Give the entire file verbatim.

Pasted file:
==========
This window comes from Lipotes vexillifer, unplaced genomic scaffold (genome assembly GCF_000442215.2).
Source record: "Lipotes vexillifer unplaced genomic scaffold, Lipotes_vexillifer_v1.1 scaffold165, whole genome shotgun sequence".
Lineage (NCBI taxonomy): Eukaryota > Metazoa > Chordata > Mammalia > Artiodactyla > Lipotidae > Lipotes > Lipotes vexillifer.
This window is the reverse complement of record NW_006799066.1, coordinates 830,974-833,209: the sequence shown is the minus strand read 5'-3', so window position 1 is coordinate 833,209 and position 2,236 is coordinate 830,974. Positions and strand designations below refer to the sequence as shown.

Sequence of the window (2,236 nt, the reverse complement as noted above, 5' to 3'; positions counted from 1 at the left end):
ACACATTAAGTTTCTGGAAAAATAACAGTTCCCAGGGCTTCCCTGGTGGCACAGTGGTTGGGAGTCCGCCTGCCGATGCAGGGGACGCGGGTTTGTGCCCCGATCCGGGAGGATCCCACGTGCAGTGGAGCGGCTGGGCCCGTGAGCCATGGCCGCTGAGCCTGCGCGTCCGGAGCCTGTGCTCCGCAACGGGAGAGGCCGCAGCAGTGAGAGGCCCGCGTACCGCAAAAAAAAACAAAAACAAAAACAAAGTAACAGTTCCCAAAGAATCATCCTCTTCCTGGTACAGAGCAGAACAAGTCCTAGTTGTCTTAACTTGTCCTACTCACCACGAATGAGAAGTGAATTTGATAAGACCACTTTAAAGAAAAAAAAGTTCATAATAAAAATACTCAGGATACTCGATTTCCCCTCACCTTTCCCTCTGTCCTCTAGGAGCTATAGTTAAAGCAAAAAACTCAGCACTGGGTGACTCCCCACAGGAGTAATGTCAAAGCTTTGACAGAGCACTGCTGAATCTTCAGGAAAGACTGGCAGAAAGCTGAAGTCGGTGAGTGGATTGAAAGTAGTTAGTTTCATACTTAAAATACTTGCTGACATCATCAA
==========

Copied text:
This window comes from Lipotes vexillifer, unplaced genomic scaffold (genome assembly GCF_000442215.2).
Source record: "Lipotes vexillifer unplaced genomic scaffold, Lipotes_vexillifer_v1.1 scaffold165, whole genome shotgun sequence".
Lineage (NCBI taxonomy): Eukaryota > Metazoa > Chordata > Mammalia > Artiodactyla > Lipotidae > Lipotes > Lipotes vexillifer.
This window is the reverse complement of record NW_006799066.1, coordinates 830,974-833,209: the sequence shown is the minus strand read 5'-3', so window position 1 is coordinate 833,209 and position 2,236 is coordinate 830,974. Positions and strand designations below refer to the sequence as shown.

Sequence of the window (2,236 nt, the reverse complement as noted above, 5' to 3'; positions counted from 1 at the left end):
ACACATTAAGTTTCTGGAAAAATAACAGTTCCCAGGGCTTCCCTGGTGGCACAGTGGTTGGGAGTCCGCCTGCCGATGCAGGGGACGCGGGTTTGTGCCCCGATCCGGGAGGATCCCACGTGCAGTGGAGCGGCTGGGCCCGTGAGCCATGGCCGCTGAGCCTGCGCGTCCGGAGCCTGTGCTCCGCAACGGGAGAGGCCGCAGCAGTGAGAGGCCCGCGTACCGCAAAAAAAAACAAAAACAAAAACAAAGTAACAGTTCCCAAAGAATCATCCTCTTCCTGGTACAGAGCAGAACAAGTCCTAGTTGTCTTAACTTGTCCTACTCACCACGAATGAGAAGTGAATTTGATAAGACCACTTTAAAGAAAAAAAAGTTCATAATAAAAATACTCAGGATACTCGATTTCCCCTCACCTTTCCCTCTGTCCTCTAGGAGCTATAGTTAAAGCAAAAAACTCAGCACTGGGTGACTCCCCACAGGAGTAATGTCAAAGCTTTGACAGAGCACTGCTGAATCTTCAGGAAAGACTGGCAGAAAGCTGAAGTCGGTGAGTGGATTGAAAGTAGTTAGTTTCATACTTAAAATACTTGCTGACATCATCAA